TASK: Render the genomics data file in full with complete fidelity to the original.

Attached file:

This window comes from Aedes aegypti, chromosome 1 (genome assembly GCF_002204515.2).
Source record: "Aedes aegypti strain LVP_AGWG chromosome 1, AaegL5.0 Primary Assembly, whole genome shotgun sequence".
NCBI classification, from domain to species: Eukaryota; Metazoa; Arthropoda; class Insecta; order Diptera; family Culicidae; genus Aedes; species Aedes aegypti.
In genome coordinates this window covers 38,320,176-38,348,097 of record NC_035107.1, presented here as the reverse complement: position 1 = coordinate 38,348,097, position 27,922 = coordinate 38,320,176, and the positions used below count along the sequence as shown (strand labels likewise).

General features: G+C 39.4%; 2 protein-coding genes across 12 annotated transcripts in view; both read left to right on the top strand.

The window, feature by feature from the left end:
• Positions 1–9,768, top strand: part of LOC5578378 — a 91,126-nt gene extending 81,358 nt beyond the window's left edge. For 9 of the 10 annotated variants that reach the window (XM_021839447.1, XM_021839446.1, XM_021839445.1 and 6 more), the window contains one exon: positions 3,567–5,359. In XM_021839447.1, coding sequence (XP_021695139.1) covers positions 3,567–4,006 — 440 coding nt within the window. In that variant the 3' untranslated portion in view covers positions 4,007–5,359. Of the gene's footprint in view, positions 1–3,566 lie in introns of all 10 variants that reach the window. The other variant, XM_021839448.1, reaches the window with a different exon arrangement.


This window comes from Aedes aegypti, chromosome 1 (genome assembly GCF_002204515.2).
Source record: "Aedes aegypti strain LVP_AGWG chromosome 1, AaegL5.0 Primary Assembly, whole genome shotgun sequence".
NCBI classification, from domain to species: Eukaryota; Metazoa; Arthropoda; class Insecta; order Diptera; family Culicidae; genus Aedes; species Aedes aegypti.
In genome coordinates this window covers 38,320,176-38,348,097 of record NC_035107.1, presented here as the reverse complement: position 1 = coordinate 38,348,097, position 27,922 = coordinate 38,320,176, and the positions used below count along the sequence as shown (strand labels likewise).

General features: G+C 39.4%; 2 protein-coding genes across 12 annotated transcripts in view; both read left to right on the top strand.

The window, feature by feature from the left end:
• Positions 1–9,768, top strand: part of LOC5578378 — a 91,126-nt gene extending 81,358 nt beyond the window's left edge. For 9 of the 10 annotated variants that reach the window (XM_021839447.1, XM_021839446.1, XM_021839445.1 and 6 more), the window contains one exon: positions 3,567–5,359. In XM_021839447.1, coding sequence (XP_021695139.1) covers positions 3,567–4,006 — 440 coding nt within the window. In that variant the 3' untranslated portion in view covers positions 4,007–5,359. Of the gene's footprint in view, positions 1–3,566 lie in introns of all 10 variants that reach the window. The other variant, XM_021839448.1, reaches the window with a different exon arrangement.